the anatomy of the arm cortex-m0+ p 2019-09-04آ  2 what is the cortex-m0+ processor? 2009 –...

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  • 1

    The Anatomy of the ARM

    Cortex-M0+ Processor

    Joseph Yiu

    Embedded Technology Specialist

  • 2

    What is the Cortex-M0+ Processor?

     2009 – ARM® Cortex™-M0 processor released

     Low gate count

     High performance

     Easy to use

     Debug features

     2012 – Cortex-M0+ processor released

     Same instruction set

     Supports all existing features of Cortex-M0

     New features

     Higher energy efficiency

     Ready for future applications

  • 3

    What’s new?

     Even better power efficiency

     Clean sheet design – 2 stage pipeline

     Better performance at the same frequency

     Unprivileged execution level

     8 region Memory Protection Unit (MPU)

     Faster I/O accesses

     Vector table relocation

     Low cost trace solution available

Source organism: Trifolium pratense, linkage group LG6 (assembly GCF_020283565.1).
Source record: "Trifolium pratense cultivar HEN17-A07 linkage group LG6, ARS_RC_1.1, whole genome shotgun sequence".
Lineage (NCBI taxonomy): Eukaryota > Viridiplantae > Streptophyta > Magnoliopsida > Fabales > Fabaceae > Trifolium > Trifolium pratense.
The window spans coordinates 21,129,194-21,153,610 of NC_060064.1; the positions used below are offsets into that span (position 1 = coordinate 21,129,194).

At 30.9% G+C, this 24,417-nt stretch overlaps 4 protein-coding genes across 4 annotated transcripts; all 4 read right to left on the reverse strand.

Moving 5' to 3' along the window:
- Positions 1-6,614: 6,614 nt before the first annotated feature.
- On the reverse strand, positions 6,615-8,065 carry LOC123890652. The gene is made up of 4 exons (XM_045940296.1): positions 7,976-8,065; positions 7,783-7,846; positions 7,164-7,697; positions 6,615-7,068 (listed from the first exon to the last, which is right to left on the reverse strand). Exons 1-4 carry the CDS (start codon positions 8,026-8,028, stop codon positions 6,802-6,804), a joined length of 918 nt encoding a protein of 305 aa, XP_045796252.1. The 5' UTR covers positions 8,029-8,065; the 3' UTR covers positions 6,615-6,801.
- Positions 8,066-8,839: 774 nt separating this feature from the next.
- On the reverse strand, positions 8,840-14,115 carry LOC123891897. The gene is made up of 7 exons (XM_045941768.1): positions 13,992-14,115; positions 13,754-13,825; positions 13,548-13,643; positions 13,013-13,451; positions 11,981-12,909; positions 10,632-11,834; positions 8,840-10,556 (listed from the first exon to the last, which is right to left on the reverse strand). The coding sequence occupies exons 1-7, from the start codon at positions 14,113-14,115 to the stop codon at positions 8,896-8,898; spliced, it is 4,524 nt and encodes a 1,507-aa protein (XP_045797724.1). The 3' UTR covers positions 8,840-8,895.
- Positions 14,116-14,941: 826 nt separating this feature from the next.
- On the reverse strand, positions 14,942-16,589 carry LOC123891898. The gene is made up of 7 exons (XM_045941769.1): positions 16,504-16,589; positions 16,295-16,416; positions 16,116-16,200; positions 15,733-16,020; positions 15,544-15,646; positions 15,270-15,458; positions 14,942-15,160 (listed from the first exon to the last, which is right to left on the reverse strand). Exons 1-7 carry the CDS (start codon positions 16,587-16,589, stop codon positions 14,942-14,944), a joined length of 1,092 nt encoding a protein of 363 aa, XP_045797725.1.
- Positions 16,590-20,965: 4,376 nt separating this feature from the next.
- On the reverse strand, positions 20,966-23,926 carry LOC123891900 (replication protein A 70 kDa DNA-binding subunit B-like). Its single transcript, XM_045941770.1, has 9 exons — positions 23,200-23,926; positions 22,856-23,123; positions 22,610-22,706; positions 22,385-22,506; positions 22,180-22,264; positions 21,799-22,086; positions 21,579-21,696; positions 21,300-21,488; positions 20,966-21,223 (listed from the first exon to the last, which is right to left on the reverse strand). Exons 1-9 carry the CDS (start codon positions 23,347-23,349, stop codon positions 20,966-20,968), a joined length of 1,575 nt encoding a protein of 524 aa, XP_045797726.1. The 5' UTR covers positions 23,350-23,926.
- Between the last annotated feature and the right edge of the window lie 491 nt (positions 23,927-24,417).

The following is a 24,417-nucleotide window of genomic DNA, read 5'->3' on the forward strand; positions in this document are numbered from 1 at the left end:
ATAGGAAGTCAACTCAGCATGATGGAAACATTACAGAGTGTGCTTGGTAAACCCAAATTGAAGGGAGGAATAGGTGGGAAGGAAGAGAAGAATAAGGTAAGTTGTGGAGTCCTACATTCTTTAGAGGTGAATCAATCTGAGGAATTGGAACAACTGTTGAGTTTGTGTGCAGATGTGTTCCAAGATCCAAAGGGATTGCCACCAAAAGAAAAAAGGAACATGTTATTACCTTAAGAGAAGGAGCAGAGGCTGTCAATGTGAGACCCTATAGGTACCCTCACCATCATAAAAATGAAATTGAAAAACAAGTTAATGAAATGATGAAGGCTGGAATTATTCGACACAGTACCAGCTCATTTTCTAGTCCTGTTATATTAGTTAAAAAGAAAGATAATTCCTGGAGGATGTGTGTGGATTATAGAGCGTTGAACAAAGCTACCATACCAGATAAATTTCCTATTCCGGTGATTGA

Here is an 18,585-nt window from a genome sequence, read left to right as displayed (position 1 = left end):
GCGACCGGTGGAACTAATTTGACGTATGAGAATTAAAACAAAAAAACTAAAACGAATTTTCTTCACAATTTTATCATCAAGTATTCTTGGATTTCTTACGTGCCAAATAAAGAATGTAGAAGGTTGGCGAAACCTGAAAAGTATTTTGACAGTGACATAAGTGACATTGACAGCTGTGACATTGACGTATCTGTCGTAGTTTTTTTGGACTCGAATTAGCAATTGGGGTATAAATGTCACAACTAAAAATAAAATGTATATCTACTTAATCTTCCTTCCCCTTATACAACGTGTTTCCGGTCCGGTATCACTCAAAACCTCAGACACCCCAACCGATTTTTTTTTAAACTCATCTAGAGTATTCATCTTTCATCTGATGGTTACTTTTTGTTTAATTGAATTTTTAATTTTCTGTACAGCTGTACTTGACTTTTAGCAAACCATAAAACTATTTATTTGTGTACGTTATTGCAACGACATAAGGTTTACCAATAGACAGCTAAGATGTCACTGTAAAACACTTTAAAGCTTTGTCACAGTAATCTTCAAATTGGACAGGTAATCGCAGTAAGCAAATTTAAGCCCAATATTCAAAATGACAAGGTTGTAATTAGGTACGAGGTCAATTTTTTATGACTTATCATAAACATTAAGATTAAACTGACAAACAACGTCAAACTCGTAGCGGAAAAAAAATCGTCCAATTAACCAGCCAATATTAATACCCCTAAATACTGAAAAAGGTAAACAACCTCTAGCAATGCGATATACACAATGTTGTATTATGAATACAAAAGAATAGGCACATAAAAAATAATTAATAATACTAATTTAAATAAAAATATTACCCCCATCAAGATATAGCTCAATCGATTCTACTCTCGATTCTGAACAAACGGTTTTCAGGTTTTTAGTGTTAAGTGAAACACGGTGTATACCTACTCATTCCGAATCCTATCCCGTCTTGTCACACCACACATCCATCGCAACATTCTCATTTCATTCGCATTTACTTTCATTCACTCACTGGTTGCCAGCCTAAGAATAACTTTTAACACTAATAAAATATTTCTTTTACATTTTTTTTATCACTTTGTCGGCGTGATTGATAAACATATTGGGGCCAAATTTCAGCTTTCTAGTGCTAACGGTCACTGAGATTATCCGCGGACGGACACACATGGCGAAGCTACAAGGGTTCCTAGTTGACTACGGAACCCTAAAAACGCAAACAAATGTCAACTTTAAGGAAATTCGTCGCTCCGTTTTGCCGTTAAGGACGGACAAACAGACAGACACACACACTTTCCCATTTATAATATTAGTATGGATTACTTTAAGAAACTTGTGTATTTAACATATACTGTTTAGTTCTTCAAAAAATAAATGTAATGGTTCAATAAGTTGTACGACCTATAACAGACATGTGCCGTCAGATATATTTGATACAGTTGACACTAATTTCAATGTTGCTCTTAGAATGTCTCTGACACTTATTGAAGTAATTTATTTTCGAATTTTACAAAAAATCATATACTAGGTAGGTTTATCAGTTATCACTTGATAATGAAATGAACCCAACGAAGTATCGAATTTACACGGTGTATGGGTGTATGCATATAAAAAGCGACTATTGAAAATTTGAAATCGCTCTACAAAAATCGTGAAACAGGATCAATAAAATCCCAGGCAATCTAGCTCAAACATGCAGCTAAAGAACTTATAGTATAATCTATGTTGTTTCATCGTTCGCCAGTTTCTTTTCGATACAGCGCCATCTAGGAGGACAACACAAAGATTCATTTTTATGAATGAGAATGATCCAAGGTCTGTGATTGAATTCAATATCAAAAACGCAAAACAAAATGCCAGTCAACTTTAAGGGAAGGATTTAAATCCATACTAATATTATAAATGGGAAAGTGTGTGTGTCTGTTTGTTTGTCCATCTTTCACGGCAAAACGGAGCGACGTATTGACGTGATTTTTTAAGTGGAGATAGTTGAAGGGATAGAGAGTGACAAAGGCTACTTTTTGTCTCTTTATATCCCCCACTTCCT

 Various silicon integration features

    (e.g.16-bit flash support)

  • 4

    Why a New Design?

     Embedded products need even longer battery life

     Need to have lower active power

     But not compromise on performance

     Low power control applications

     Need to have faster I/O capability

     But not higher operating frequency

     Smarter designs

     Need more sophisticated features

     But not bigger silicon

    Energy is the Key

  • 5

    Overview of the Cortex-M0+ Processor

     Processor

     ARMv6-M architecture

     Easy to use, C friendly

     Cortex-M series compatibility

     Nested Vectored Interrupt